Emissions house of the year: Macquarie Group

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2022 Emissions house of the year: Macquarie Group

It has been an interesting year for voluntary carbon, with some aggressive price moves across the sector alongside company balance sheets being squeezed by inflation and high energy prices. Although this has meant that some corporates have been less focused on the sector over this period, Macquarie Group has stood out as it continues building its voluntary carbon business, and focusing on the quality and integrity of the projects it backs, rather than supporting any project that comes to the market.

Andrew Gaballa, Macquarie Group
Andrew Gaballa, Macquarie Group

“There have been more questions than ever from corporate buyers around integrity this year, so we are trying to help clients in this regard by spending a lot more time originating primary projects with high degrees of project integrity, via due diligence and quality assessment,” says Andrew Gaballa, head of global carbon, origination, structuring and commodity sales, commodities and global markets, Macquarie Group. “This is in contrast to simply providing voluntary buyers with credits that may be out there from existing projects, which can present more risk to corporate buyers who may be retiring the credits than to traders.”

In April 2022, the S&P GSCI Nature-Based Global Emissions Offsets Index surged to $16, before losing most of its value to end up at under $2.

At the same time, many companies found they have less money to play with this year and concluded they might be better off delaying their carbon offsetting until a later date.

The energy transition process also appears to have played a role in this: companies may be less willing to voluntarily offset their carbon footprint if they know mandatory rules are just around the corner.

“Voluntary carbon has fairly low entry barriers and, because of that, we have seen the attempted registration of many poor-quality projects with Verra [a non-profit organisation that maintains a number of climate standards],” says Gaballa. “This has caused Verra to spend a lot of time scrutinising such projects, and has also created a backlog of projects waiting to be registered.”

Macquarie has been able to use its global footprint and deep knowledge of the markets to focus on projects that are really bringing value to the energy transition process.

“We have the full value chain: technical analysis, business development, sales, structured origination and trading/market risk management,” says Gaballa. “We also have an appetite for long-term capital so, in addition to the short-term positions others may be able to take, we can also be a lot more competitive in the mid- to long-term space.”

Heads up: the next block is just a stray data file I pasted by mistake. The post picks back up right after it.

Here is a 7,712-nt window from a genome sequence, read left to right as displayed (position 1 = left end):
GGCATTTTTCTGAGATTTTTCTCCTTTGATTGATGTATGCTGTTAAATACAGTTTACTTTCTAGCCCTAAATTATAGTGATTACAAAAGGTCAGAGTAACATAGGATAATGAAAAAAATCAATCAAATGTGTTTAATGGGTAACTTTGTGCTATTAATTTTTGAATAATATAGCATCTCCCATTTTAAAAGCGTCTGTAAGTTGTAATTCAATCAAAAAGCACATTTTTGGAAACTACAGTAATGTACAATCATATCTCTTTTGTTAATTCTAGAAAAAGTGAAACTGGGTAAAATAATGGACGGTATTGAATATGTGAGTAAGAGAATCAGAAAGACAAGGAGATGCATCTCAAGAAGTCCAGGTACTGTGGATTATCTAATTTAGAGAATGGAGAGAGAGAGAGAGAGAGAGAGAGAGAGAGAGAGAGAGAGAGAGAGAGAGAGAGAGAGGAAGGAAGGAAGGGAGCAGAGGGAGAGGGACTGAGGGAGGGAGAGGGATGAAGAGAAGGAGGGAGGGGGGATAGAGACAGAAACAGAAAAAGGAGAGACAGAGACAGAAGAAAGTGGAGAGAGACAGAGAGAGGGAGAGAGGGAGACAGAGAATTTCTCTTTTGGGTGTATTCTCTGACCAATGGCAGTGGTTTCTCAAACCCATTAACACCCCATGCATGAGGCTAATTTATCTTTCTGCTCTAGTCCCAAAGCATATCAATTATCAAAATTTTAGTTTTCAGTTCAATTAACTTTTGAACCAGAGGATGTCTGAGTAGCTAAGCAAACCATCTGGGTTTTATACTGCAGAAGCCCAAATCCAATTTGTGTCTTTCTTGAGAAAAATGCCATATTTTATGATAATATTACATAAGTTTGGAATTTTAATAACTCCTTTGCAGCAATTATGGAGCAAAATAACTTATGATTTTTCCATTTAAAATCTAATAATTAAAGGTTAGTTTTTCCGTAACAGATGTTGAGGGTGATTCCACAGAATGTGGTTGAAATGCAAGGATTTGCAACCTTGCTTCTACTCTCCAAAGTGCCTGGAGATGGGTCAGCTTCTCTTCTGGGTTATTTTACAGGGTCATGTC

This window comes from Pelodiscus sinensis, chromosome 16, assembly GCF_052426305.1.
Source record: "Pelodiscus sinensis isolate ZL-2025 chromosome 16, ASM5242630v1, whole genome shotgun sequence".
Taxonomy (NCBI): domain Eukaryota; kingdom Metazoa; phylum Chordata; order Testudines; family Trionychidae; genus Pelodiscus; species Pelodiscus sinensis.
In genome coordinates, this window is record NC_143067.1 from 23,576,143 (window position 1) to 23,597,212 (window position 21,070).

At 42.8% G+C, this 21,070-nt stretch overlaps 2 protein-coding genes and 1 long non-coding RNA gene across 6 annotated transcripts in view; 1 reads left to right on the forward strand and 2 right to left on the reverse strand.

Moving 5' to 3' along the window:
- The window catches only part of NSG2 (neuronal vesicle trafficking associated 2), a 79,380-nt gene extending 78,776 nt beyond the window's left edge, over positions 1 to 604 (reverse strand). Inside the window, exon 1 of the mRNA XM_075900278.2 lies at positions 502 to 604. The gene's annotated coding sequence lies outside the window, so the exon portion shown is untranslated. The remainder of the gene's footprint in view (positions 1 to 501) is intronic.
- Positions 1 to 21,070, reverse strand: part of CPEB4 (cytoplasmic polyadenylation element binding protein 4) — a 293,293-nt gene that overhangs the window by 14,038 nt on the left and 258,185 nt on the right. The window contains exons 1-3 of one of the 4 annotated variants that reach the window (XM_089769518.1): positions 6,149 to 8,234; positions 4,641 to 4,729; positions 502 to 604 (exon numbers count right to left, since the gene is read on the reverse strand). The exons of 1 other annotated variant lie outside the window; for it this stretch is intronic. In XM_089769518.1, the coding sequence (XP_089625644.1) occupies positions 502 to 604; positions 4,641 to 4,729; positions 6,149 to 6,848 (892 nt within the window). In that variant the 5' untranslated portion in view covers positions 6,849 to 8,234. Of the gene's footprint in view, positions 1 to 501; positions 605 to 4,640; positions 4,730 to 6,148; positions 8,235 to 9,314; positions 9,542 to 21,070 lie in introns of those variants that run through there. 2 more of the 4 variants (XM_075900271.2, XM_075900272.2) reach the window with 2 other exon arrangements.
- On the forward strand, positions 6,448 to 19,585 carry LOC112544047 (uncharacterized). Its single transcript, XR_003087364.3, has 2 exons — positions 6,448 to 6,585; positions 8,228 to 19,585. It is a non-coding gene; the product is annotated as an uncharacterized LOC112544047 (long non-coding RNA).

This allows Macquarie to be more creative when designing carbon trading solutions. Gaballa says the feedback from clients has been very good: “Because of our involvement and the level of scrutiny we apply to these projects, we have been getting positive feedback from clients.”


Northern Australia

One example of a carbon compliance project in which Macquarie has been investing heavily is a project to promote responsible indigenous environmental management in northern Australia. 

“When we take fairly large positions, we tend to try and look for methodologies that are part of nationally determined contributions [NDCs], because this gives us a really good structural position in the market,” says Gaballa. “In this case, the investment in northern Australia helps reduce the country’s NDC under the Paris Agreement on climate change.”


Household appliances

While most corporates look to nature-based credits when trying to offset the carbon-based footprint, Gaballa points out that focusing on household appliances can have a similar impact on emissions, as they reduce deforestation and social drudgery in the least developed countries.

As a result of this preference, pricing within the household appliances market has remained comparatively stable. This has placed Macquarie in a good position.

“We have a strong exposure to household appliances, and we have made a continued effort to build out this side of our business in the context of a quality voluntary portfolio. Of all the markets for offsetting carbon, household appliances is the only one in which we haven’t really seen pricing come off, so our focus on strengthening this business may be paying off,” says Gaballa.


Asian footprint

While the business for carbon trading is global, there have been some developments in the Asia-Pacific region this year, which have fed into Macquarie’s strength as a regional powerhouse.

Singapore, for example, has recently passed a bill to raise the level of carbon tax it applies to corporates, which increases the incentive for those on the market to offset their carbon emissions. At the same time, South Korea has been improving its emissions trading scheme, while the Malaysian government has said that carbon trading will start next year (initially in the state of Sarawak, but other regions could eventually follow).

“This represents a fantastic opportunity for Macquarie, and we’ll certainly be looking to work across all of these countries, and the entire region, in 2023,” says Gaballa.

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